Common Lisp, Development, LISP

Hacking Lisp in the Cloud, Part 2

This morning I got access to the new Cloud9 IDE beta—and I have to say… WOW. It’s slicker, it’s faster, it’s more stable, auto-complete recognizes Lisp definition forms from your open workspace files such as defun and defmacro, and most importantly, it only takes seconds to get your workspace set up with RLWRAP, SBCL and Quicklisp.

The new Cloud9 IDE is running on an Ubuntu backend workspace. Cloud9 has had terminal access to your project workspace for quite some time now, but I’ve found the terminal experience to be significantly smoother in the new beta. It stays connected now, no longer timing-out on you when switching tabs or stepping away from the computer for a minute. Users can also use sudo for root access, and as a result install any debian package from apt (amongst many other things, of course). Emacs 24 is already installed by default. I suspect that SSH tunneling to a remote SWANK server from the Cloud9 workspace is also now possible.

The Collaboration tools seem to be more streamlined. Workspace Members, Notifications, and Group Chat all appear together in one panel. I expect, with all the other improvements in the beta, that collaborative editing of your workspace files is likewise improved.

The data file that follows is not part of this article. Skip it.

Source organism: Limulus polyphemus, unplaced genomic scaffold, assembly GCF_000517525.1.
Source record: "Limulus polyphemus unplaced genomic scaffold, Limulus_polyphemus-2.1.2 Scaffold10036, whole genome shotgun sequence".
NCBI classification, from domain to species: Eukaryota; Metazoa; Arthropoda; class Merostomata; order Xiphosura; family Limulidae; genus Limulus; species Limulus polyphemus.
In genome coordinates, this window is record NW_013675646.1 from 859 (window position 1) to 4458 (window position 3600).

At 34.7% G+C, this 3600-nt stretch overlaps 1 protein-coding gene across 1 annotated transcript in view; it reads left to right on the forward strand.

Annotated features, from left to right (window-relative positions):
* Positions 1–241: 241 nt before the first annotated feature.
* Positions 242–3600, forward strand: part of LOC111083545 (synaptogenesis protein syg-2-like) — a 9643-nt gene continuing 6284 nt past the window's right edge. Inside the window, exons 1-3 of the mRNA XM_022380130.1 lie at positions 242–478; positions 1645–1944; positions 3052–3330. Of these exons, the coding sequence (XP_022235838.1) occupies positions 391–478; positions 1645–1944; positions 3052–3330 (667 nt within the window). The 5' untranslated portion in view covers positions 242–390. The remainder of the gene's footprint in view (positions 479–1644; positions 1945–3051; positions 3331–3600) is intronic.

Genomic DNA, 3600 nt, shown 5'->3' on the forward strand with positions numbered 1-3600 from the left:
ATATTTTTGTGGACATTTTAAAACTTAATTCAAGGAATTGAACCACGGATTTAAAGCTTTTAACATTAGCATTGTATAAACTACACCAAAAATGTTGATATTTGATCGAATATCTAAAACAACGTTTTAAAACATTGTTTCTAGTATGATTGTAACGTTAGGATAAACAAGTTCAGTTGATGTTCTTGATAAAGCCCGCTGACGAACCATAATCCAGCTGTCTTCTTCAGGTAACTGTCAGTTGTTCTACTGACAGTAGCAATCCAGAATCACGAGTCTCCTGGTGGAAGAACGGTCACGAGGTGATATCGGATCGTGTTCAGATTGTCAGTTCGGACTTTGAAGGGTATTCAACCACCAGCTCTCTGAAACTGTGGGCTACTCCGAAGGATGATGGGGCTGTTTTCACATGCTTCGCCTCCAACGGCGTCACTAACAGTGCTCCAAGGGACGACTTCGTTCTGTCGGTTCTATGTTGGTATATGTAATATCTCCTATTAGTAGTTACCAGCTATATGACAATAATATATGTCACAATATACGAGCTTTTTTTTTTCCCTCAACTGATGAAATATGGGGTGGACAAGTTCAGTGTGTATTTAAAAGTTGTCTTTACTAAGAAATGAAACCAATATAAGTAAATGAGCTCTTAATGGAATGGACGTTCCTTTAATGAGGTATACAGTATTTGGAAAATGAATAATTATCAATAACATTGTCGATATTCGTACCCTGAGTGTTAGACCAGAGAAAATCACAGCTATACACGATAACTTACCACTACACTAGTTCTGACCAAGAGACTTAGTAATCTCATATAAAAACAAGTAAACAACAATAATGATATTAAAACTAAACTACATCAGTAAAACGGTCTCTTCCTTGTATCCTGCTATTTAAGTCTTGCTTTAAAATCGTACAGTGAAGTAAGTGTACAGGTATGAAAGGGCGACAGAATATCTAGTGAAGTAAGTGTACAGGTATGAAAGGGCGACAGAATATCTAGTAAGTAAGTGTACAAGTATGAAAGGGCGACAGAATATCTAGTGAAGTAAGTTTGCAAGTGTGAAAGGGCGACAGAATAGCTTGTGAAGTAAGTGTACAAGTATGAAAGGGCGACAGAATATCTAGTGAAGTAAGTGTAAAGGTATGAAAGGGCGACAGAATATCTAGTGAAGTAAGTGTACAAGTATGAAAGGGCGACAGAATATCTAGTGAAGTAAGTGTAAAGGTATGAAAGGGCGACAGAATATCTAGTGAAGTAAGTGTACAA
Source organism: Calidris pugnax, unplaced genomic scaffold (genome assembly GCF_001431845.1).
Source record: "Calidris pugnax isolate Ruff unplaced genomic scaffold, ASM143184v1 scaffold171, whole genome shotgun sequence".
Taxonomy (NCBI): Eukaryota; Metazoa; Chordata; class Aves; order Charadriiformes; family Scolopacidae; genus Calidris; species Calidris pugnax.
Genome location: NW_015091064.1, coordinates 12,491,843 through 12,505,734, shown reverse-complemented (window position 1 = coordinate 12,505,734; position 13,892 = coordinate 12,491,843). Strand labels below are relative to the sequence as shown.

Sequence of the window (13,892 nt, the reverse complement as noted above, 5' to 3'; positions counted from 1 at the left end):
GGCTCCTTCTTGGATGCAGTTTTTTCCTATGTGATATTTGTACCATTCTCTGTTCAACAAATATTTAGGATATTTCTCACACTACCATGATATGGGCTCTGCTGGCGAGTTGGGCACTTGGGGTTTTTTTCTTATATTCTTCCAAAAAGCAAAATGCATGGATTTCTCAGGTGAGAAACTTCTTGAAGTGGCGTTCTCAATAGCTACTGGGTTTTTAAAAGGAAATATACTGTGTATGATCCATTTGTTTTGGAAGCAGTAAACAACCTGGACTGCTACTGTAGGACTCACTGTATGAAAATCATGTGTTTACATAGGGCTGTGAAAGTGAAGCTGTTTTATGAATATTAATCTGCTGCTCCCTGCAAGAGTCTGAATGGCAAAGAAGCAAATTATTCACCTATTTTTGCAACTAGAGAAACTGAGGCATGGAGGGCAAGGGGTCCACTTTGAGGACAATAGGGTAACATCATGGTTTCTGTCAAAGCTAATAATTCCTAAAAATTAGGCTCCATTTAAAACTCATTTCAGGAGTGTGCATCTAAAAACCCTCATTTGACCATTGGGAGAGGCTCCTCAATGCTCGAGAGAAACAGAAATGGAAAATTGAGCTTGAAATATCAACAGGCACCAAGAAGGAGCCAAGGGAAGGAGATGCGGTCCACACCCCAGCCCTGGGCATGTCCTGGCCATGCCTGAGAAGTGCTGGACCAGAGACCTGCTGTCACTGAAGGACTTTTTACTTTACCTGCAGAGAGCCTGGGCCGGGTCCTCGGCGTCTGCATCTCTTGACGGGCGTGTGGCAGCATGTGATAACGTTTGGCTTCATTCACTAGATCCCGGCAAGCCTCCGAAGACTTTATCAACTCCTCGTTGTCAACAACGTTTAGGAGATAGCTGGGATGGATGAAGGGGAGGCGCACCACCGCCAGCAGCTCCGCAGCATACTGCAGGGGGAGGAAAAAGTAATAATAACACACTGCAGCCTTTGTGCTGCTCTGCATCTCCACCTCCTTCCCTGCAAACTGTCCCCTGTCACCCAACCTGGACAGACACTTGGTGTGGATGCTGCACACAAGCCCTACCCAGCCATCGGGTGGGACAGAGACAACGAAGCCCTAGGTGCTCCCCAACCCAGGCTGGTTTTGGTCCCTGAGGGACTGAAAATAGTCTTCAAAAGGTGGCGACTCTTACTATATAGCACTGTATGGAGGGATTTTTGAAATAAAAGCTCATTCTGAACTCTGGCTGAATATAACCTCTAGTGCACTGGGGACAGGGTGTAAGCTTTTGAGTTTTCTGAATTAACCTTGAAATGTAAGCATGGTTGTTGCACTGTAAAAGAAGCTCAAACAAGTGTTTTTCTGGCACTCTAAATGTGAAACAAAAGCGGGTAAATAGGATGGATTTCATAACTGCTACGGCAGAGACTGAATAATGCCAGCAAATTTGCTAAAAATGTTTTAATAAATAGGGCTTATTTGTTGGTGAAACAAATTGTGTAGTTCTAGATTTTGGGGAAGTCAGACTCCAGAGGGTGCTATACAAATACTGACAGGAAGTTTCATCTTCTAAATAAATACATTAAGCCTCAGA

There’s a new Outline panel that lists the symbol-names of your top-level definition forms for the current active view—yes, even for Lisp. You can select a symbol-name and jump right to its definition in the file. Also, this functionality appears to be integrated with auto-complete, allowing you to jump to a definition of a function, macro, or variable from the auto-complete list as you type.

An interesting set of features I have not yet tried, is the custom Run/Build configurations. These features appear to allow you to write custom Run/Build scripts for arbitrary programming languages, so you should now be able to integrate Lisp into the IDE better, and write/test/debug/deploy your Lisp applications for the most part automatically.

One step closer to my hopes stated in my previous post on Cloud9 IDE from January, the Cloud9 IDE beta includes a JavaScript REPL. Combined with all the other helpful tools that they’ve included to support Lisp cloud development, it seems reasonable to suppose that a full REPL plugin is in the works.

I’ve barely scratched the surface here—there are so many new features to try out, I’ll probably be discovering new things every day for the next week. And to think, this is just the Beta! If you do your part and show your support for Cloud9 as a Lisp Hacker, I’m quite certain that the next full version of Cloud9 IDE will include everything we need to Hack on Lisp seamlessly in the Cloud.

If you want to get beta access to the new Cloud9 IDE yourself, all you have to do is follow the instructions on their blog post. If your Cloud9 username is different from your Twitter handle, you may need to provide that to them as well to get Beta access.

As always, Happy Hacking!

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